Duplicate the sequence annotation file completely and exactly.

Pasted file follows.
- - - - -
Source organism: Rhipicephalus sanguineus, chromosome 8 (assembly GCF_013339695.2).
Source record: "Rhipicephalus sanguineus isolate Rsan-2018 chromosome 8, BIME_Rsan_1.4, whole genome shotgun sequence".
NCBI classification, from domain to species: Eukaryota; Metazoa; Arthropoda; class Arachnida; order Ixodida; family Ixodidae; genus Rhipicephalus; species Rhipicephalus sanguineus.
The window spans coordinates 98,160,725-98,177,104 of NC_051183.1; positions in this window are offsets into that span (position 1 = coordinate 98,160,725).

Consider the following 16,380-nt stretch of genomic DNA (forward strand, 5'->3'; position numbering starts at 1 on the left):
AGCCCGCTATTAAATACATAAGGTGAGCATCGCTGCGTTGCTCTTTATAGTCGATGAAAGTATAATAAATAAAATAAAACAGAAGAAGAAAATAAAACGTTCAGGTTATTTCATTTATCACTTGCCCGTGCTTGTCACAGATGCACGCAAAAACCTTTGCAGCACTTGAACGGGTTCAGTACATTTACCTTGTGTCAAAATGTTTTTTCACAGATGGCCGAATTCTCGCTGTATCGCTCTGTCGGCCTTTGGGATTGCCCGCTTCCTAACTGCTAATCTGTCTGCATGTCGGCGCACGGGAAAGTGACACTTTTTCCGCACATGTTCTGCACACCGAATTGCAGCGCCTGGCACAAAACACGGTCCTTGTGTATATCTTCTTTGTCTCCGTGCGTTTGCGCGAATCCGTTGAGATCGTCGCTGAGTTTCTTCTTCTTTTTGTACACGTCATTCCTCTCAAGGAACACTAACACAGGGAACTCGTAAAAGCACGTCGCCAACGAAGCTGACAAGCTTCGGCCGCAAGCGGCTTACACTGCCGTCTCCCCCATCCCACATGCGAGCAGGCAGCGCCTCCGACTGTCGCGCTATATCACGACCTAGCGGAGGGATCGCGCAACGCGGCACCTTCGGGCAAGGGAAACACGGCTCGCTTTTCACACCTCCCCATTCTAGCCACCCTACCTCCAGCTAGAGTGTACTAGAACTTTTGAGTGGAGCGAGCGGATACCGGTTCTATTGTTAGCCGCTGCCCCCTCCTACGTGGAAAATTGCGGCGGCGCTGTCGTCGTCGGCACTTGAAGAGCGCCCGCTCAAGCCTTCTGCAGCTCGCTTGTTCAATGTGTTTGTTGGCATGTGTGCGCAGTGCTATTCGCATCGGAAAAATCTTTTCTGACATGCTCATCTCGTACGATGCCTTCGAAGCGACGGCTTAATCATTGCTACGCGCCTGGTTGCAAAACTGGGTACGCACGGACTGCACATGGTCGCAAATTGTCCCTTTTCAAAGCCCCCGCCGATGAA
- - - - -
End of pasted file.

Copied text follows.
Source organism: Rhipicephalus sanguineus, chromosome 8 (assembly GCF_013339695.2).
Source record: "Rhipicephalus sanguineus isolate Rsan-2018 chromosome 8, BIME_Rsan_1.4, whole genome shotgun sequence".
NCBI classification, from domain to species: Eukaryota; Metazoa; Arthropoda; class Arachnida; order Ixodida; family Ixodidae; genus Rhipicephalus; species Rhipicephalus sanguineus.
The window spans coordinates 98,160,725-98,177,104 of NC_051183.1; positions in this window are offsets into that span (position 1 = coordinate 98,160,725).

Consider the following 16,380-nt stretch of genomic DNA (forward strand, 5'->3'; position numbering starts at 1 on the left):
AGCCCGCTATTAAATACATAAGGTGAGCATCGCTGCGTTGCTCTTTATAGTCGATGAAAGTATAATAAATAAAATAAAACAGAAGAAGAAAATAAAACGTTCAGGTTATTTCATTTATCACTTGCCCGTGCTTGTCACAGATGCACGCAAAAACCTTTGCAGCACTTGAACGGGTTCAGTACATTTACCTTGTGTCAAAATGTTTTTTCACAGATGGCCGAATTCTCGCTGTATCGCTCTGTCGGCCTTTGGGATTGCCCGCTTCCTAACTGCTAATCTGTCTGCATGTCGGCGCACGGGAAAGTGACACTTTTTCCGCACATGTTCTGCACACCGAATTGCAGCGCCTGGCACAAAACACGGTCCTTGTGTATATCTTCTTTGTCTCCGTGCGTTTGCGCGAATCCGTTGAGATCGTCGCTGAGTTTCTTCTTCTTTTTGTACACGTCATTCCTCTCAAGGAACACTAACACAGGGAACTCGTAAAAGCACGTCGCCAACGAAGCTGACAAGCTTCGGCCGCAAGCGGCTTACACTGCCGTCTCCCCCATCCCACATGCGAGCAGGCAGCGCCTCCGACTGTCGCGCTATATCACGACCTAGCGGAGGGATCGCGCAACGCGGCACCTTCGGGCAAGGGAAACACGGCTCGCTTTTCACACCTCCCCATTCTAGCCACCCTACCTCCAGCTAGAGTGTACTAGAACTTTTGAGTGGAGCGAGCGGATACCGGTTCTATTGTTAGCCGCTGCCCCCTCCTACGTGGAAAATTGCGGCGGCGCTGTCGTCGTCGGCACTTGAAGAGCGCCCGCTCAAGCCTTCTGCAGCTCGCTTGTTCAATGTGTTTGTTGGCATGTGTGCGCAGTGCTATTCGCATCGGAAAAATCTTTTCTGACATGCTCATCTCGTACGATGCCTTCGAAGCGACGGCTTAATCATTGCTACGCGCCTGGTTGCAAAACTGGGTACGCACGGACTGCACATGGTCGCAAATTGTCCCTTTTCAAAGCCCCCGCCGATGAA